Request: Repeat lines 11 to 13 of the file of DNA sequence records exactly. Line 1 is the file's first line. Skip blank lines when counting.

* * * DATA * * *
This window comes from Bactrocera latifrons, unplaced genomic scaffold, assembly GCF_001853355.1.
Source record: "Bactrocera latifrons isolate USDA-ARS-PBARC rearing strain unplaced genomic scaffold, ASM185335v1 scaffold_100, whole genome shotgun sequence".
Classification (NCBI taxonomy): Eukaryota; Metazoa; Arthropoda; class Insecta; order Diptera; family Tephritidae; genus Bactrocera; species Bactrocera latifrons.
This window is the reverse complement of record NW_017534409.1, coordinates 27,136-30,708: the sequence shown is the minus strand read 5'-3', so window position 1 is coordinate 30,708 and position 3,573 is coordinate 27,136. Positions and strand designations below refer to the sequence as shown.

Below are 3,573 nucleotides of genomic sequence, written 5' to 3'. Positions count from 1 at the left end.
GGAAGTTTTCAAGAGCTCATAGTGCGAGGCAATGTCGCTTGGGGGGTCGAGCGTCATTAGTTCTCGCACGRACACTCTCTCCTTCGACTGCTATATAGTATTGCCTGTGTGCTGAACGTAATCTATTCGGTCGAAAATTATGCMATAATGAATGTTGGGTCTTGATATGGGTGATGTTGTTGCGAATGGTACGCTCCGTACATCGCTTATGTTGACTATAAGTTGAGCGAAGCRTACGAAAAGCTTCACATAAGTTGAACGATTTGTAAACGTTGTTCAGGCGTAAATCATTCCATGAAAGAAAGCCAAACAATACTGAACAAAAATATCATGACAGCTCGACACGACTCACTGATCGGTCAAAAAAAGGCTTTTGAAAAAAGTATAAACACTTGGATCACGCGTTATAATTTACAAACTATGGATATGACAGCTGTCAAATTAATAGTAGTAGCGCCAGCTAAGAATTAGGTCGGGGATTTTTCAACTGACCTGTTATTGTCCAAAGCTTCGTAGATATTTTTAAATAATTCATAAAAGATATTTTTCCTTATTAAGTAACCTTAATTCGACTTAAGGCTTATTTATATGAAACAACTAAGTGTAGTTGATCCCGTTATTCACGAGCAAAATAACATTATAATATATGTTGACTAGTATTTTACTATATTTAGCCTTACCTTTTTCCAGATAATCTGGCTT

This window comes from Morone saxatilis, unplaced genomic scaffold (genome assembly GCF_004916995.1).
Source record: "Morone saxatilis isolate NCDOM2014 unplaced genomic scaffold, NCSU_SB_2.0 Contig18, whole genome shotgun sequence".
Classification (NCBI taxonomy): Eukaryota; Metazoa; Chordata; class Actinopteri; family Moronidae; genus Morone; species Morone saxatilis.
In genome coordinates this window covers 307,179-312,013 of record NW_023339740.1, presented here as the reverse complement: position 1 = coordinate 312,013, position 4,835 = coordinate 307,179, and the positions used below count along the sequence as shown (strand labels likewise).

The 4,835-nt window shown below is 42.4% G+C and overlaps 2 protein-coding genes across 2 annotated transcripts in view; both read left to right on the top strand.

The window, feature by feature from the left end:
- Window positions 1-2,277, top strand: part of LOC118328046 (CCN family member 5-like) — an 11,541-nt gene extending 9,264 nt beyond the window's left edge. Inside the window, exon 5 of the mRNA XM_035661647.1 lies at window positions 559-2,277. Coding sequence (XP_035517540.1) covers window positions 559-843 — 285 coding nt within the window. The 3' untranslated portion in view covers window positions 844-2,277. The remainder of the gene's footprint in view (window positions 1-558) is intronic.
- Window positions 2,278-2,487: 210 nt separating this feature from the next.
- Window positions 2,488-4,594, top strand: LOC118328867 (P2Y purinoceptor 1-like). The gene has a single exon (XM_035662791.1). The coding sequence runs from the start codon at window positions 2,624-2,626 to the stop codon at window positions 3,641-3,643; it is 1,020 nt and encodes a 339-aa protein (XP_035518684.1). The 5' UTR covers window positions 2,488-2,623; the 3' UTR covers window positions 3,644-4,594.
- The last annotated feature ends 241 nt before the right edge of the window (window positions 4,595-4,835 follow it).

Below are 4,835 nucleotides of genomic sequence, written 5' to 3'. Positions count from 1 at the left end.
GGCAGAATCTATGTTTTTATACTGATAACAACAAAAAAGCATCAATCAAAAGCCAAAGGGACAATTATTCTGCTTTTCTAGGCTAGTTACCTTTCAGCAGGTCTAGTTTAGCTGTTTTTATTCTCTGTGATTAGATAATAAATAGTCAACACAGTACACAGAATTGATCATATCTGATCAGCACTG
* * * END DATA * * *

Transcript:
The 4,835-nt window shown below is 42.4% G+C and overlaps 2 protein-coding genes across 2 annotated transcripts in view; both read left to right on the top strand.

The window, feature by feature from the left end:
- Window positions 1-2,277, top strand: part of LOC118328046 (CCN family member 5-like) — an 11,541-nt gene extending 9,264 nt beyond the window's left edge. Inside the window, exon 5 of the mRNA XM_035661647.1 lies at window positions 559-2,277. Coding sequence (XP_035517540.1) covers window positions 559-843 — 285 coding nt within the window. The 3' untranslated portion in view covers window positions 844-2,277. The remainder of the gene's footprint in view (window positions 1-558) is intronic.